To enter the UAE, you and your family members will each require a passport, which must have a minimum of six months validity and sufficient pages for all the immigration/visa stamps.
It is mandatory to obtain an employment permit and residence visa to legally work and live in Dubai for all nationalities except UAE nationals. Employees will enter Dubai on an Employment Visa and the family will enter on Visit Visas. The Visit Visa will be either a full Visit Visa issued in advance of travel or a Visa issued on arrival (a stamp in your passport valid for 30 days), depending on nationality.
Arriving in Dubai
Dubai Airport is a major international airport with regular flights worldwide daily (including BA from London, KLM from Amsterdam and Emirates from several cities worldwide).
The airport is situated close to town, and the drive to the main Sheikh Zayed Road area, where you temporary accommodation is likely to be, takes approximately 20 minutes (traffic permitting).
Team Relocations handle immigration procedures on behalf of Shell.
Normal excess baggage entitlements apply to staff and their families travelling to Dubai. Air freight normally arrives within a week of dispatch and can take a few days for customs inspection.
Sea freight can take several weeks, depending from where the freight is coming from, typically 6 to 8 weeks. On arrival in Dubai, your personal effects will be inspected by customs officials. Additional delays can occur at customs at certain times of the year, e.g. during Ramadan or the Eid holidays.
Importing or exporting a pet is for personal account. Pets can only be imported as cargo. It is possible to use the services of a shipping agent to assist you with the process. Dubai Kennels & Cattery (www.dkc.ae) and The Doghouse (www.dubaidoghouse.com) are examples of companies who can help you.
Veterinary services of a good standard are available and are operated by qualified staff from Europe, Australia and New Zealand. Many cultures within the Emirates (including Arabic) do not welcome dogs; a short lead and respect are necessities when you are in public. Cats and dogs need to wear a Municipality ID disc (supplied on vaccination at the Veterinarian) on its collar at all times, to avoid it being trapped by the Municipality and put down as a stray.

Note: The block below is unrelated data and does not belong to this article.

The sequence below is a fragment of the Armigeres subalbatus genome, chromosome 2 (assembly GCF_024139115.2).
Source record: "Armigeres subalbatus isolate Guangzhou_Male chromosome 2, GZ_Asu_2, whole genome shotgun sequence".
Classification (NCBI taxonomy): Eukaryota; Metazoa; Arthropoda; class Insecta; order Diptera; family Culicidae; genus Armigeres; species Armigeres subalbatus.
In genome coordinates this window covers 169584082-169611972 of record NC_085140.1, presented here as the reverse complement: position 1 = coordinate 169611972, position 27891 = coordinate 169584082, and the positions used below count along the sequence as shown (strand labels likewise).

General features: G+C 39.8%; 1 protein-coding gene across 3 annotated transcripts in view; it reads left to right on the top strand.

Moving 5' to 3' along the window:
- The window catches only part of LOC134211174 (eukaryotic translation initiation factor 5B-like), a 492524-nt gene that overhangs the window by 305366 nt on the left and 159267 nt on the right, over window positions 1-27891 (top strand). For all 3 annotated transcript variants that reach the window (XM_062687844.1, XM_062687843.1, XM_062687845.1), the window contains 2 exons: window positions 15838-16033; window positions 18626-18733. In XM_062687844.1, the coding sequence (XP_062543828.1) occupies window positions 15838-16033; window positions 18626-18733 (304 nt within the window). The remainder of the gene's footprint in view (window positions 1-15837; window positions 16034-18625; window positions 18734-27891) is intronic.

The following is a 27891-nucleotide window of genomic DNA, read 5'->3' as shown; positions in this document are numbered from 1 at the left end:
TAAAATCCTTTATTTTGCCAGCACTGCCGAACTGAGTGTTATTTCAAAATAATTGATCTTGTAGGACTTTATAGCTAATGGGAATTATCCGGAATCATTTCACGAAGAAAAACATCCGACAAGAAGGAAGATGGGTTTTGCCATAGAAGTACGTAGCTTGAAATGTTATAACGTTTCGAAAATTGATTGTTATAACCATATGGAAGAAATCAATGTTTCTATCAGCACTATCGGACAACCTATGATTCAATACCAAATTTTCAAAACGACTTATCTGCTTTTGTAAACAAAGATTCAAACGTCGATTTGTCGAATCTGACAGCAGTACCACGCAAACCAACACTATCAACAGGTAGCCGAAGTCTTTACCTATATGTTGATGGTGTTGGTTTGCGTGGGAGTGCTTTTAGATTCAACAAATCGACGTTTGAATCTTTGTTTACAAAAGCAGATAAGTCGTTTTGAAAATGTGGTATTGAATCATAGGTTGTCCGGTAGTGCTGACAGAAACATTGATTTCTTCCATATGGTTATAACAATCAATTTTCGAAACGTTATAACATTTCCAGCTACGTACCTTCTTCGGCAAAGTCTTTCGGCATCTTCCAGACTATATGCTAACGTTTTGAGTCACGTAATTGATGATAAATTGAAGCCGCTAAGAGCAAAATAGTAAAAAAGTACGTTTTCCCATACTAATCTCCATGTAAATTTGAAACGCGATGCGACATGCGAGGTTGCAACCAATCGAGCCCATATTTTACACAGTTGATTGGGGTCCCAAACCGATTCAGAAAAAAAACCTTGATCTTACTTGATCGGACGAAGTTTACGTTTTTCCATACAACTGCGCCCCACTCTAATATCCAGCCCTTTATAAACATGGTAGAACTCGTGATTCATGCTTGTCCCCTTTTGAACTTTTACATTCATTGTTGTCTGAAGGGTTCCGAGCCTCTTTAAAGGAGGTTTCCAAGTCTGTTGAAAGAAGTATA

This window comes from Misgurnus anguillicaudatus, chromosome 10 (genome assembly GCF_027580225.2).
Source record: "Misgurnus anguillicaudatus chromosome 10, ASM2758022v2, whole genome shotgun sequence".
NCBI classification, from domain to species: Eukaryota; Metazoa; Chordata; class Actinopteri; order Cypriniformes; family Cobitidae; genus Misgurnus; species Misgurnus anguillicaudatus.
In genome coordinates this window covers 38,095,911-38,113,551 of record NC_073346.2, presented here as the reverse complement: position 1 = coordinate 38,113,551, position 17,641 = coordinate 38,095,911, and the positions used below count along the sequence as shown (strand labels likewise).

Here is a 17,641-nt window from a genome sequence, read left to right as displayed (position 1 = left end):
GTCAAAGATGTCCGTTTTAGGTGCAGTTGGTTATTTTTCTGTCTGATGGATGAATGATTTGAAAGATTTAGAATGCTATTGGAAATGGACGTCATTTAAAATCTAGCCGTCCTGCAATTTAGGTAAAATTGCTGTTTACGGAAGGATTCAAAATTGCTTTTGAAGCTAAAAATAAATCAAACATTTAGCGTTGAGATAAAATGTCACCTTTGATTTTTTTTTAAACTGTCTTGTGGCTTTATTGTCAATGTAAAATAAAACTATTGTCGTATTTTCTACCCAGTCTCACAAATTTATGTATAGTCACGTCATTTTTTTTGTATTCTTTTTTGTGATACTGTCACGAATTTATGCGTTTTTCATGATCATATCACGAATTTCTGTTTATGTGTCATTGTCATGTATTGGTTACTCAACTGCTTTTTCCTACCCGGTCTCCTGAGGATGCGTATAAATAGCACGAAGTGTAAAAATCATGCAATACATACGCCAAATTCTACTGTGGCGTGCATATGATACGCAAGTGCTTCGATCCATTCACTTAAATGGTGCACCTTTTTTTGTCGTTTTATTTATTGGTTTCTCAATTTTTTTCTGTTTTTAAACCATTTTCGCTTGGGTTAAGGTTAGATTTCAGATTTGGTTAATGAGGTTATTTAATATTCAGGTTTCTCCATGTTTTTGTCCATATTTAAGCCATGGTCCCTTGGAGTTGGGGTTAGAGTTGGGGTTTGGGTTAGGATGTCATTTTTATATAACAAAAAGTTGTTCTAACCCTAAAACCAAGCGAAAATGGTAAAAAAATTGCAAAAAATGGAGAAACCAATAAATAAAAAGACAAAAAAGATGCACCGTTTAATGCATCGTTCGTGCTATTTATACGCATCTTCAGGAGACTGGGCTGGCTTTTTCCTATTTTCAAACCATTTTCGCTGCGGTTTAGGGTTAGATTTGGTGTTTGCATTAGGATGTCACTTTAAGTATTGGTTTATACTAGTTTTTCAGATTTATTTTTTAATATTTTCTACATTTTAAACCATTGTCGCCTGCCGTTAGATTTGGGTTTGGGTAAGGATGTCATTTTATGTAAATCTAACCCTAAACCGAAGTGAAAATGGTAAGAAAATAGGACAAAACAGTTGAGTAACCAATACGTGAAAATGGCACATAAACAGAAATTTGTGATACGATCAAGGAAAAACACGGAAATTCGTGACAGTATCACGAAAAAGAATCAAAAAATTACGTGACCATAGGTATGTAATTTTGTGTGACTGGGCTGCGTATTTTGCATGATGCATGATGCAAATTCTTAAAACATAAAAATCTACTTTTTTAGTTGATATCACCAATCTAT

For more information about importing pets into the UAE, please see our Fact Sheet.
Arrangements and Formalities After Arrival
Until you have received your residence visa, you will not be able to complete many formalities such as opening bank accounts in the UAE, obtaining a driving license, registering a car, or renting accommodation. The process is sequential and the first step is to obtain employee residency permit. Both employees and family members cannot leave the country and re-enter while their visa processing is underway. As this can take up a number of weeks, you should take this in to consideration if planning any business trips or family vacations.
Health Checks on Arrival
According to regulations of the Gulf Cooperation Council, all expatriates working in the UAE, as well as spouses and children aged 18 and above, must have a medical examination undertaken at Government clinics, in order to process residence permits. Irrespective of any health checks done prior to arrival, it is mandatory to undergo the blood test for residency. The inoculations you should have will be provided by Shell Medical services in your Base Country.
For more information about obtaining your UAE Driving License, please see our Fact Sheet.
For more information about obtaining your E-Gate Smart card, please see our Fact Sheet.
For more information about obtaining your Liquor License, please see our Fact Sheet.
Your first days in Dubai
You’ll find very quickly that life here is not all that difficult – much that was familiar to you at home can be experienced here too. If you’re completely new to the region, you’ll find Dubai a great place to start understanding and appreciating the Arab culture. And if/when Dubai starts getting a bit too ‘glitzy’ for you, there are some wonderful places to visit close-by in Oman and other surrounding countries.
We’re sure you will have already Googled your way around the internet and talked to friends and colleagues already here, but arriving in Dubai is still going to take some adjusting. We have created this website to help you navigate your first weeks here as well as to be a continuing tool for reference. Below are some suggestions for things to do with us when you get here.
New Arrivals Information Morning and Cultural Awareness Workshop
You and your partner are invited to attend a workshop on Living and Working in the Gulf. The presenter, a UAE national, will explain the local culture, customs and history, including “Inshallah”, negotiation, religious considerations in the workplace, gestures, social issues, the structure of Arabic family names, Arabic language, Five Pillars of Islam, clothing, Ramadan, festivals etc. There will be a Question and Answer session to give you the opportunity to ask anything you want to know about living in a Gulf State. Feedback on this workshop is always very positive. It really is worth your time!
Get-Togethers for Community Members
A chance to meet others, get advice, seek help, have a chat and build your network. Don’t be shy – Everyone Welcome!
Defensive Driving Course
Shell offers every employee and their spouse an defensive driving course. Outpost Iraq Dubai highly recommends this course. Attendance is compulsory for Shell Dubai staff and partners are also strongly encouraged to attend. This helps you to:
It’s a half-day course – with theoretical and practical training – provided free to Shell employees and their partners. Staff needs to enroll their partners in the program. Shell staff will receive automatically generated reminders.